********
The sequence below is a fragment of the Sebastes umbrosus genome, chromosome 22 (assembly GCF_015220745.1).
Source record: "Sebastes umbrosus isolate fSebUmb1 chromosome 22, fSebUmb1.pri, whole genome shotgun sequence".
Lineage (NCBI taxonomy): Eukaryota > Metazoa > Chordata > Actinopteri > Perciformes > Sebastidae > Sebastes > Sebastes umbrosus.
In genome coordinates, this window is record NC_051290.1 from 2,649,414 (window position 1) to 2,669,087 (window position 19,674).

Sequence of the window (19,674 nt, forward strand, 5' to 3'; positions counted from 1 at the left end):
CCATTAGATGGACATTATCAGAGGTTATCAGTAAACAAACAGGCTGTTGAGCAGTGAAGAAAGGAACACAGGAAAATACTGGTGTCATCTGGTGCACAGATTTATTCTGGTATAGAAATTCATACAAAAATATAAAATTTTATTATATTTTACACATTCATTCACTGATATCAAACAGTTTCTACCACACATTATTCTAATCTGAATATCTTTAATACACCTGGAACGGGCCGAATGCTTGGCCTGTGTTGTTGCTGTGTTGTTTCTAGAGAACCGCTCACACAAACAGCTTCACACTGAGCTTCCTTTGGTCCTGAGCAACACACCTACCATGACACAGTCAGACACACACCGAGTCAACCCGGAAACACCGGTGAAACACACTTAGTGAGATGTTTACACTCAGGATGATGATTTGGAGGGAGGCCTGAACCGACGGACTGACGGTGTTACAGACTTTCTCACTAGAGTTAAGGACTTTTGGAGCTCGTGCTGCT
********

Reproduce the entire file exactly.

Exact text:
The sequence below is a fragment of the Sebastes umbrosus genome, chromosome 22 (assembly GCF_015220745.1).
Source record: "Sebastes umbrosus isolate fSebUmb1 chromosome 22, fSebUmb1.pri, whole genome shotgun sequence".
Lineage (NCBI taxonomy): Eukaryota > Metazoa > Chordata > Actinopteri > Perciformes > Sebastidae > Sebastes > Sebastes umbrosus.
In genome coordinates, this window is record NC_051290.1 from 2,649,414 (window position 1) to 2,669,087 (window position 19,674).

Sequence of the window (19,674 nt, forward strand, 5' to 3'; positions counted from 1 at the left end):
CCATTAGATGGACATTATCAGAGGTTATCAGTAAACAAACAGGCTGTTGAGCAGTGAAGAAAGGAACACAGGAAAATACTGGTGTCATCTGGTGCACAGATTTATTCTGGTATAGAAATTCATACAAAAATATAAAATTTTATTATATTTTACACATTCATTCACTGATATCAAACAGTTTCTACCACACATTATTCTAATCTGAATATCTTTAATACACCTGGAACGGGCCGAATGCTTGGCCTGTGTTGTTGCTGTGTTGTTTCTAGAGAACCGCTCACACAAACAGCTTCACACTGAGCTTCCTTTGGTCCTGAGCAACACACCTACCATGACACAGTCAGACACACACCGAGTCAACCCGGAAACACCGGTGAAACACACTTAGTGAGATGTTTACACTCAGGATGATGATTTGGAGGGAGGCCTGAACCGACGGACTGACGGTGTTACAGACTTTCTCACTAGAGTTAAGGACTTTTGGAGCTCGTGCTGCT